So I would say write your own better answer, explain in it why the other answers are wrong, and wait for the upvotes. It can take a while for your answer to rise to the top, especially when the existing answers have so many votes, but if your answer is better then it will gather votes over time. Ultimately, different answers are supposed to be judged by the voting system.

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    I do not want to add yet another answer to the existing stack. It would just discuss the standards. I would prefer to keep one canonical answer (at least the version with reload) that would aggregate the existing ones, and add a not about the standards
    – WoJ
    Commented Aug 18, 2021 at 11:40
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    @WoJ In that case, how about editing one of the existing answers which does not use the parameter, to add the fact that the parameter is non-standard?
    – kaya3
    Commented Aug 18, 2021 at 11:44
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    This would be the best way to go, adds new information without changing the intent of the content author.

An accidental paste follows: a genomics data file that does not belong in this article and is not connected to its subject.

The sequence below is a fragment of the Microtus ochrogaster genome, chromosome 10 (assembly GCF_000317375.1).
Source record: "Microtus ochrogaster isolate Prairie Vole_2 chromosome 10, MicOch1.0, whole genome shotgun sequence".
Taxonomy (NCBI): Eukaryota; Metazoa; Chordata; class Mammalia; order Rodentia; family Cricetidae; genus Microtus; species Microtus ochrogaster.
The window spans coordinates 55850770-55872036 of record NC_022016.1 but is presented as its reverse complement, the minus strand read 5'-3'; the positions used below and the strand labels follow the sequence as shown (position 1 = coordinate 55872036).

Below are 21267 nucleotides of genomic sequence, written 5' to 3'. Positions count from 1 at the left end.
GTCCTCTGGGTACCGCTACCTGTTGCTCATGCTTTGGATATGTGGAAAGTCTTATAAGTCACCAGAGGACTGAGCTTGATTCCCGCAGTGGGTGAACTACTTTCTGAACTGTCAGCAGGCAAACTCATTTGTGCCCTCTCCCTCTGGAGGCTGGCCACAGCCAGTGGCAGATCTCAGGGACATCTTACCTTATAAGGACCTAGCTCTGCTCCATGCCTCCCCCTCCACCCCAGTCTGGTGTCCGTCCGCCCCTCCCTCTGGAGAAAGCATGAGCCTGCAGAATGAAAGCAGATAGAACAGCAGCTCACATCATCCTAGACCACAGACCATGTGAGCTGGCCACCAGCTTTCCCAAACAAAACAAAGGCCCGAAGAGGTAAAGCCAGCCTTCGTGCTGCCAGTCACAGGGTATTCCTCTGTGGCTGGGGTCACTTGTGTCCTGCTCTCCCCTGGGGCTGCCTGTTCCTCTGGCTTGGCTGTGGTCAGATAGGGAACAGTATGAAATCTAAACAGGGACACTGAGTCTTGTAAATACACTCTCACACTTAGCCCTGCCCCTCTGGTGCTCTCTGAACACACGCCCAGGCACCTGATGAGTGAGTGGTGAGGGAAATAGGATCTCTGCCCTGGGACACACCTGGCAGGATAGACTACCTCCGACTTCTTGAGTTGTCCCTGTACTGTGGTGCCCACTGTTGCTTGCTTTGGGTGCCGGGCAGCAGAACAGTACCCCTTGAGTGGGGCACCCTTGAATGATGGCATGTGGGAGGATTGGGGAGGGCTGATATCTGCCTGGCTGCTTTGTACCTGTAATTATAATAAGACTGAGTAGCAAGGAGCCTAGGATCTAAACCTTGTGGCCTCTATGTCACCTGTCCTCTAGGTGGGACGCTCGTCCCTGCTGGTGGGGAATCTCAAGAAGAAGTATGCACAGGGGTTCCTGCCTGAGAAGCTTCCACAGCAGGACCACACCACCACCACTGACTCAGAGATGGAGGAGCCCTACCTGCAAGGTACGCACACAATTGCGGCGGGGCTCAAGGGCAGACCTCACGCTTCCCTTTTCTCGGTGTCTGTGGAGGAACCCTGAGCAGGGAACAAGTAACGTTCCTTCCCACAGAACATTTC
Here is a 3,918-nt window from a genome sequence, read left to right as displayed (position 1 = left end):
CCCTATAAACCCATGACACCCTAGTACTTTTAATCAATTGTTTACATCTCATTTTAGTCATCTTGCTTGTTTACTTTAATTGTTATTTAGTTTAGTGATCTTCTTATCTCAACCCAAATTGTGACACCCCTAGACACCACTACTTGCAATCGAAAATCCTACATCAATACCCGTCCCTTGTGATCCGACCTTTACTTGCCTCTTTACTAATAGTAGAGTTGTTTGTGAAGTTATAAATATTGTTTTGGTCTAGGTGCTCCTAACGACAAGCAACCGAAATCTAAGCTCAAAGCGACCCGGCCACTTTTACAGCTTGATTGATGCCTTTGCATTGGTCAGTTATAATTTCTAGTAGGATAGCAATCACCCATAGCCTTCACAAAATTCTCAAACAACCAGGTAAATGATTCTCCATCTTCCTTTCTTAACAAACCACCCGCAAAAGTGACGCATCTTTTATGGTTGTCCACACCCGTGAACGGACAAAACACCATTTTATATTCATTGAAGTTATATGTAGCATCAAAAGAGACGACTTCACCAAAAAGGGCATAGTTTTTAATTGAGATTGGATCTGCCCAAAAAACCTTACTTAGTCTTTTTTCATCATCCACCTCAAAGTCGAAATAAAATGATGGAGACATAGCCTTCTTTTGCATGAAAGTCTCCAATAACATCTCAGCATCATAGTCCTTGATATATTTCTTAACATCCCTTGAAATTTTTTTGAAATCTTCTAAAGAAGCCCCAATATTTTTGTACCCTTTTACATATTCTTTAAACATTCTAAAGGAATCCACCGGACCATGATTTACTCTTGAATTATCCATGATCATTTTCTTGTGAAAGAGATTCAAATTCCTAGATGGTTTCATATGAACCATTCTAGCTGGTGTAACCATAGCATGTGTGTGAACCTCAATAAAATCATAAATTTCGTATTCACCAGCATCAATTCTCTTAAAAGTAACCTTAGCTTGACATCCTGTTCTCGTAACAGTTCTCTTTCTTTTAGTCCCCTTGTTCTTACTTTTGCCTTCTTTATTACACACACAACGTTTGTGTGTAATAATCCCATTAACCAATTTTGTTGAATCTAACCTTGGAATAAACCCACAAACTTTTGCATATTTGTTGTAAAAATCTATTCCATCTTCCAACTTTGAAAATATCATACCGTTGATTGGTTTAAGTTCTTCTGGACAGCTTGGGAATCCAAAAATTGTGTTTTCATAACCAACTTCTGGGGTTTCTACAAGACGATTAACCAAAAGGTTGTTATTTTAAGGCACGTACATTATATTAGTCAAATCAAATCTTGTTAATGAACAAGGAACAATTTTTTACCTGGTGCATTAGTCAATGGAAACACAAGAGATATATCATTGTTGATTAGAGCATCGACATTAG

– codewario
    Commented Aug 19, 2021 at 16:35

My feeling about edits is: If the author of the answer got something wrong, and has been reminded about that in comments to his/her answer, and he/she doesn't correct it, then keep it wrong. Write a correct answer, or upvote an already correct answer.

On the other hand, standards change. That Boolean argument to location.reload() was commonplace two decades ago, but it has since then been phased out. So what if we have an otherwise perfect answer, that has gotten outdated, and where the original author doesn't have the time to edit his/her old answer? Well, in those cases, go ahead and edit it.

Updating old answers is much more user-friendly than having to read through all the comments below to find out, which aspects of the answer have become wrong over time. But be humble in your edit. For example, mark those old parameters as deprecated, instead of deleting their mention altogether.

  • I disagree with your first paragraph. If someone doesn't maintain their own old answers, then expert users in the relevant tech should edit to fix poor examples that show bad / wrong ways to do things. (That's what you say in the rest of your answer, but you're limiting it to cases where the original answer was correct at the time, it seems? Correcting misconceptions in explanations or lurking bugs in examples is a good thing in general that I think future readers will be glad of.) Commented Aug 20, 2021 at 14:35
  • The only thing that makes this a little muddy in this specific case is that apparently JS functions are required to ignore extra args they don't take, so the code will still work on a standard-conforming JS implementation (I think?), not depending on some extension to the spec that most browsers happen to support or something like that. So yeah, agreed with being humble and mentioning the deprecation instead of just totally removing. Commented Aug 20, 2021 at 14:36